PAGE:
Kazuo Koyanagi, MD, PhD1, Soji Ozawa, MD, PhD, FACS2, Fumihiko Kato, MD1, Jun Kanamori, MD1, Hiroyuki Daiko, MD, PhD1, Yuji Tachimori, MD, PhD3. 1Department of Esophageal Surgery, National Cancer Center Hospital, 2Department of Gastroenterological Surgery, Tokai University School of Medicine, 3Cancer Care Center, Kawasaki Saiwai Hospital
INTRODUCTION: Temporal and spatial tissue temperature profile in electrosurgical devises, such as ultrasonic scissors and bipolar vessel sealing system, was experimentally measured, and the incidence of postoperative complications after thoracoscopic esophagectomy was assessed according to the electrosurgical devises used.
METHODS AND PROCEDURES: Experiment of thermal spread: Sonicision (Sonic) was used for ultrasonic scissors and LigaSure (LS) was used for bipolar vessel sealing system. Each device was activated in order to cut porcine muscle at room temperature. Temperatures of both the device blade and porcine tissues beside the device were measured using a temperature probe. Each experiment was performed at least three times. Room temperature was 25 degrees. Clinical analysis: The 46 patients who underwent thoracoscopic esophagectomy with 3-field lymph node dissection in the prone position were selected in the study. Incidence of postoperative complications after thoracoscopic esophagectomy was compared according to electrosurgical devises. Bronchoscopy was used for diagnosis of recurrent laryngeal nerve paralysis (RLNP). Sonic and LS was employed in 6 and 40 patients, respectively.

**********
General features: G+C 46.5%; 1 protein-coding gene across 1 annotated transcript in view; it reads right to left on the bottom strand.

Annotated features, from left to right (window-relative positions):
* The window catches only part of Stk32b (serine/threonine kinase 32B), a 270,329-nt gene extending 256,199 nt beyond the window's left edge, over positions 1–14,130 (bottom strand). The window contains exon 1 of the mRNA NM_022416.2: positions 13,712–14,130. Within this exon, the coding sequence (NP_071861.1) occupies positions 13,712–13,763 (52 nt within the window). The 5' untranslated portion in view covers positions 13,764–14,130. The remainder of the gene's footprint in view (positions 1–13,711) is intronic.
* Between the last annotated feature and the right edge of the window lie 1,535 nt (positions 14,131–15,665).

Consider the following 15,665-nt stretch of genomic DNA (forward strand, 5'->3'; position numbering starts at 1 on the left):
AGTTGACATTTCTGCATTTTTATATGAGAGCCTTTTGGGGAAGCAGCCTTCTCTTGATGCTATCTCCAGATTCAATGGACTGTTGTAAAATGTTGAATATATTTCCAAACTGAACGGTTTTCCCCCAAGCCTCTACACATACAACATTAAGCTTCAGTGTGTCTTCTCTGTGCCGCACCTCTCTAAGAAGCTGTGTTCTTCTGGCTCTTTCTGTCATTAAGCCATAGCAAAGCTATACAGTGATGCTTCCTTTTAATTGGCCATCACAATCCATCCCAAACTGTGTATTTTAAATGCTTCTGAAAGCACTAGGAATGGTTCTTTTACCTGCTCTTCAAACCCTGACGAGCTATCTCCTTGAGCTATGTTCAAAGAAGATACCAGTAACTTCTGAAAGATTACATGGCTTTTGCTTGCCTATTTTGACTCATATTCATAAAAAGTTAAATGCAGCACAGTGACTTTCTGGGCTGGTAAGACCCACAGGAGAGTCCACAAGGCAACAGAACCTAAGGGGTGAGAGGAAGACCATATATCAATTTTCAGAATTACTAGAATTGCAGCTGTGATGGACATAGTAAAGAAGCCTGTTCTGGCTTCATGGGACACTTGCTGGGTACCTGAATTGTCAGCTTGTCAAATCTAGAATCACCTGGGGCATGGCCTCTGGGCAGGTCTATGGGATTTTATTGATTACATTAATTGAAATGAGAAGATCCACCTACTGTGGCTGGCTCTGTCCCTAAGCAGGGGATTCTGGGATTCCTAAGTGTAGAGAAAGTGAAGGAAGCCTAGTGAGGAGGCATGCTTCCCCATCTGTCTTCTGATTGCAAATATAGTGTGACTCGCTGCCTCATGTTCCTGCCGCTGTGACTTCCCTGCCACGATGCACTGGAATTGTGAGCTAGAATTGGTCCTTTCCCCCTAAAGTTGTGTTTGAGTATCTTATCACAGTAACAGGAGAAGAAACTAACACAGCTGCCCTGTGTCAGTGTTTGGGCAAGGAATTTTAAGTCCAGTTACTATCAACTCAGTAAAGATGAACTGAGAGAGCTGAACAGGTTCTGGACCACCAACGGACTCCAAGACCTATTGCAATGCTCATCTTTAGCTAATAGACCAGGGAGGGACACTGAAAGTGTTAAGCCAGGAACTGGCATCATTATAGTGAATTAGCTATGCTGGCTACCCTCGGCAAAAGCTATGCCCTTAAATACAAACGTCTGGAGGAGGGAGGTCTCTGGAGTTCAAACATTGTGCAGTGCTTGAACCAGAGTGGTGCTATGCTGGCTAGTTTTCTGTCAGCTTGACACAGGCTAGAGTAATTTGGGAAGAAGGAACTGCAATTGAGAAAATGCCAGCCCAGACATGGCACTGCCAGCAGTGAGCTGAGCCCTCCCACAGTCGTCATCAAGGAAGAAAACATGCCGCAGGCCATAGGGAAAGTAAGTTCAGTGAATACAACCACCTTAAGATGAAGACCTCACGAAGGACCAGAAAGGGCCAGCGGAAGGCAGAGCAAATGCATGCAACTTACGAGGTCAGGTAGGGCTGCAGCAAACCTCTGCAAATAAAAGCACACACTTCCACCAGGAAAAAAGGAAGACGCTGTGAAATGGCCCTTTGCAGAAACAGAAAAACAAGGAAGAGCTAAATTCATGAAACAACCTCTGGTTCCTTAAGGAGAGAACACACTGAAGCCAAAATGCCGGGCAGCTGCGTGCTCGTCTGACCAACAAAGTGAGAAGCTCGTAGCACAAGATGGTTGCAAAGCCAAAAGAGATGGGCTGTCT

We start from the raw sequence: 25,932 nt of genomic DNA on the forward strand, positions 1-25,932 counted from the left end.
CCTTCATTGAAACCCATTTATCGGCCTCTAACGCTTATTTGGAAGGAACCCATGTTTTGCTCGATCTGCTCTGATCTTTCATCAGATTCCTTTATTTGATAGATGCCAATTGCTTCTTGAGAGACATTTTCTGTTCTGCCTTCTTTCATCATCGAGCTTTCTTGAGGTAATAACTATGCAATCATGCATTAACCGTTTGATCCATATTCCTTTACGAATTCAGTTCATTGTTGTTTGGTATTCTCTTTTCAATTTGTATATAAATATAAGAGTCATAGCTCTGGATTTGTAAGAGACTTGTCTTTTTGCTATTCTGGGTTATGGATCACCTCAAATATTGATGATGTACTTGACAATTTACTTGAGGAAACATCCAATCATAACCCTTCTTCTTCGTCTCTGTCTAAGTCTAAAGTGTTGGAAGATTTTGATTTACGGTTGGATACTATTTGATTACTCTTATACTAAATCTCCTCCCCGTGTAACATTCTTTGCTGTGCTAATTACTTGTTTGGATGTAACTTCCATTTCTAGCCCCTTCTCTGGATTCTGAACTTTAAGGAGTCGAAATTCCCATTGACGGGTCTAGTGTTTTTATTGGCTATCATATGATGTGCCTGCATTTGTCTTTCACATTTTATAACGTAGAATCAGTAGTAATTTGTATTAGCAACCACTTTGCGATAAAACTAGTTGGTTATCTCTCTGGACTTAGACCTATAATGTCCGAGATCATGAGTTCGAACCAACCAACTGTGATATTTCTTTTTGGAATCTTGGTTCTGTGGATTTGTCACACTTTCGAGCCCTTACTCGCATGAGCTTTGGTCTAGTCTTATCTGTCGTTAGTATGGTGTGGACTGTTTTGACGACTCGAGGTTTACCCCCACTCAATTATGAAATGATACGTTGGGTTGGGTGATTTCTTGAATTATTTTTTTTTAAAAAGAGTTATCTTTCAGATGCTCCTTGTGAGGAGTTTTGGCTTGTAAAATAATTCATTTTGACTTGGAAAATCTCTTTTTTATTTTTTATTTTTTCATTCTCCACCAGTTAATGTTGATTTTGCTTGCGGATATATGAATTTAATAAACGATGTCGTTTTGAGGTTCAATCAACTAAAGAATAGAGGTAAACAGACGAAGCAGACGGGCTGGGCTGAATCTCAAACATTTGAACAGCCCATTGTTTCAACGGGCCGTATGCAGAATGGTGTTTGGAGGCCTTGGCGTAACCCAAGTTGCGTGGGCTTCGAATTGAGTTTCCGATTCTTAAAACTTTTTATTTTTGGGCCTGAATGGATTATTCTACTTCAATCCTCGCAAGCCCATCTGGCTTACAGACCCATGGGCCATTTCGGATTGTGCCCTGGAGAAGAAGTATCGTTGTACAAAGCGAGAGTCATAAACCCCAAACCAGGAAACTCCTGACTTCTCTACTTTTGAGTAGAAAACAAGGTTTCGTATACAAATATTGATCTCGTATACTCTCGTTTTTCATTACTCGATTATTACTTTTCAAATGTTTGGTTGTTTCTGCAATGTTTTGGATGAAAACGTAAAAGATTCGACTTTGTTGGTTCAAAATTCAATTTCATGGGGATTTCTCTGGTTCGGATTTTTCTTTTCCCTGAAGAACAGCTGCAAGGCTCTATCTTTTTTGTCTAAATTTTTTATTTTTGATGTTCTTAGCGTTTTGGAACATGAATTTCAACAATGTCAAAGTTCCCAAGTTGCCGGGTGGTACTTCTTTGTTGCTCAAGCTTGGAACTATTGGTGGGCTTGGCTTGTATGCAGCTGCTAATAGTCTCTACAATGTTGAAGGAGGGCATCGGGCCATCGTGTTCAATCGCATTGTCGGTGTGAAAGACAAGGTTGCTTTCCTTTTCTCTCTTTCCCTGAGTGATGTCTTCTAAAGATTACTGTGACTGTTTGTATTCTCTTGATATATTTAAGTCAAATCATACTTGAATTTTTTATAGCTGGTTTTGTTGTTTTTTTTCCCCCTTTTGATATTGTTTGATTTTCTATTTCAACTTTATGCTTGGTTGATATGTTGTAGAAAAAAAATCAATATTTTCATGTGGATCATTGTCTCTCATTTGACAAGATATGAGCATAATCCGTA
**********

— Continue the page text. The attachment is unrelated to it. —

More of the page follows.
RESULTS: Temperature of active blade and tissue pad of Sonic after 3 seconds of activation time was 100 and 68.8 degrees, respectively. That of blade of LS after single activation (approximately 3 seconds) was 44.7 degrees (Sonic vs. LS; P < 0.001). Temperature of active blade of Sonic after 10 seconds of activation time increased to 270 degrees. On the other hand, that of blade of LS after three times of activation (approximately 10 seconds) was 52.1 degrees (Sonic vs. LS; P < 0.001). Tissue temperature spreads of 1mm and 2mm lateral to Sonic were 50.8 and 44.6 degrees, respectively. Those to LS were 39.1 and 31.4 degrees, respectively (Sonic vs. LS; P = 0.001). Tissue temperature spread of 1mm ahead to Sonic and LS was 39.2 and 29.2 degrees (P = 0.004). Overall postoperative complications occurred in 3 (50%) and 11 (27.5%) in the Sonic and LS group, respectively (P = 0.056). Incidence of RLNP and anastomotic leakage was significantly higher in the Sonic group than in the LS group (RLNP, 3 (50%) vs. 6 (15%), P = 0.043; anastomotic leakage, 3 (50%) vs. 4 (10%), P = 0.010).
CONCLUSIONS: LS might be beneficial to thoracoscopic esophagectomy in prone position in terms of thermal spread from energy device. Appropriate temporal and spatial distance from electrosurgical devises to important mediastinal structure, such as recurrent laryngeal nerve and tracheobronchial membrane, was required for avoiding postoperative complications.
Presented at the SAGES 2017 Annual Meeting in Houston, TX.
Abstract ID: 87546
Program Number: P510
Presentation Session: iPoster Session (Non CME)
Presentation Type: Poster